Flemming offered no clear solution for replacing the Affordable Care Act. He said there are many other worthy models, among them are community clinics and membership clinics. A key he said is to find ways to get more doctors into residencies that prepare them for the additional patients that need care in the U.S.
He also said: “We need to come up with a way for our working poor to access a health care system that is affordable.”
One problem he wants to address is the cost of care. He said the U.S. has one of the two most expensive health systems in the world but health outcomes are not even in the top 30. He also wants to see the medical system paying doctors to take time with patients.
SOCIAL ISSUES: Flemming said same-sex marriage and abortion rights “are up to the people to decide.” But he opposes abortion on demand and asserted that his lack of experience in abortions ended his interviews as one of two finalists for surgeon general under President Bill Clinton in 1995.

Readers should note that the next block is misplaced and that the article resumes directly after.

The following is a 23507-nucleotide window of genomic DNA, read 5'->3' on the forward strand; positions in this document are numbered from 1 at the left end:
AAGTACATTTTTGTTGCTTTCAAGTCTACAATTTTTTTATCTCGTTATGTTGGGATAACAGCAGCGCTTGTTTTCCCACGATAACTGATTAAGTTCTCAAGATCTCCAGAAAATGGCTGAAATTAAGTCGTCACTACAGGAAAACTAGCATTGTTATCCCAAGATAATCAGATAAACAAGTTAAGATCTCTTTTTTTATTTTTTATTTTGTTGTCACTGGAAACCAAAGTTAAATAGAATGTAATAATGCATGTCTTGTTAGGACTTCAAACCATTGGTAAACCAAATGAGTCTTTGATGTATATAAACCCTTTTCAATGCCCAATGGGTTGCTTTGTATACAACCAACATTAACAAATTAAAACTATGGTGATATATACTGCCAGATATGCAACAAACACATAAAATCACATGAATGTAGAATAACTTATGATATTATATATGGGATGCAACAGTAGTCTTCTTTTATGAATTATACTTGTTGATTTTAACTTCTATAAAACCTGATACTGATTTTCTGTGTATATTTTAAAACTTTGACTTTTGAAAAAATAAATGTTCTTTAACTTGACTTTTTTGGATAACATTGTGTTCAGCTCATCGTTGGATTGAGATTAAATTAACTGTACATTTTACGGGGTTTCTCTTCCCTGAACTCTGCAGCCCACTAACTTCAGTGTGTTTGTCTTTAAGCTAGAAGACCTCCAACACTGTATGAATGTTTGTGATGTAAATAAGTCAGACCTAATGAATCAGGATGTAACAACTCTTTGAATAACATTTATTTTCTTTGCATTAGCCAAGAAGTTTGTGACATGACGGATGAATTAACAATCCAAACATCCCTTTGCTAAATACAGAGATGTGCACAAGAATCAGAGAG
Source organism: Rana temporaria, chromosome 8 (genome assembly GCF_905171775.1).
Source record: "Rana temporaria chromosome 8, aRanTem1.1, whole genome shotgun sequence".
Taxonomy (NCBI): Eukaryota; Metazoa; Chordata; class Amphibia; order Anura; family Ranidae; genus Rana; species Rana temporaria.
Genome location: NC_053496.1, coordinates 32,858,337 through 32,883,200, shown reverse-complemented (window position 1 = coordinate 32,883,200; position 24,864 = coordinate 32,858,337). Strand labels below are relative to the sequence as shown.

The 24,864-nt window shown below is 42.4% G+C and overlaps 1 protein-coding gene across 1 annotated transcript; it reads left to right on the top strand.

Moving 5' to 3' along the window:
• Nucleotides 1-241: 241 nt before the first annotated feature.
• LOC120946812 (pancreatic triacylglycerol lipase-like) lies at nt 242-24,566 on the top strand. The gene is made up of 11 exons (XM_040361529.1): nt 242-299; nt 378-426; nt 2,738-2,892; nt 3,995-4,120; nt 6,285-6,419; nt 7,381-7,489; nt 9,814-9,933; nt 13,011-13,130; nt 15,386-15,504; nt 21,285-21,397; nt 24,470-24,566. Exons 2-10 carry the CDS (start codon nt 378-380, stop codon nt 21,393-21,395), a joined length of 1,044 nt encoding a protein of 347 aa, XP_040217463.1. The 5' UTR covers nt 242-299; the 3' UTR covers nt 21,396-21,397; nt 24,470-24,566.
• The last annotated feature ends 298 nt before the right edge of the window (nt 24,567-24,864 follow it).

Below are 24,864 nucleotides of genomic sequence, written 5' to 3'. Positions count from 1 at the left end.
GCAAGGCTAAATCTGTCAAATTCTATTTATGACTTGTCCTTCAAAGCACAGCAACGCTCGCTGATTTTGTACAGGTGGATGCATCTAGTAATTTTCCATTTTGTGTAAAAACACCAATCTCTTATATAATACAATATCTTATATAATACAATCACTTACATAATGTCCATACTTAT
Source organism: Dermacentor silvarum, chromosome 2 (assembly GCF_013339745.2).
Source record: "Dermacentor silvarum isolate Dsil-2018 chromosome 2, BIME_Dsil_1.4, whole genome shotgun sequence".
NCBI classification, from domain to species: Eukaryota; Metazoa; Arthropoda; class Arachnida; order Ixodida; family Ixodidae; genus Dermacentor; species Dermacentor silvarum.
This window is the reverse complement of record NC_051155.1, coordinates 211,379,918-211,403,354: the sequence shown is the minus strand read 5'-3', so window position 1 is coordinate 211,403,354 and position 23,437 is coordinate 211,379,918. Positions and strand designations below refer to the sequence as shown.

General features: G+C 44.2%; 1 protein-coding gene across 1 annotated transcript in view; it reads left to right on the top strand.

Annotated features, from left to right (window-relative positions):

“I am pro-life. But as a physician, I will qualify that. As a physician, you know there are exceptional cases,” he said. If to save a mother’s life, he had to sacrifice the fetus, he would do that. As for allowing abortion for victims of rape and incest, he said: “That’s a tougher one. I don’t believe in exceptions for that.”
Flemming said he would probably vote against same-sex marriage if the question goes as expected to the November ballot. He argued that gay couples already have “civil unions.”
CLIMATE CHANGE: Like Muri, Flemming sees no immediate need for U.S. action. He said the “jury is out” on whether human activity is making the Earth warmer, and he asserted that the U.S. has “been very responsible in terms of how we respond to that.”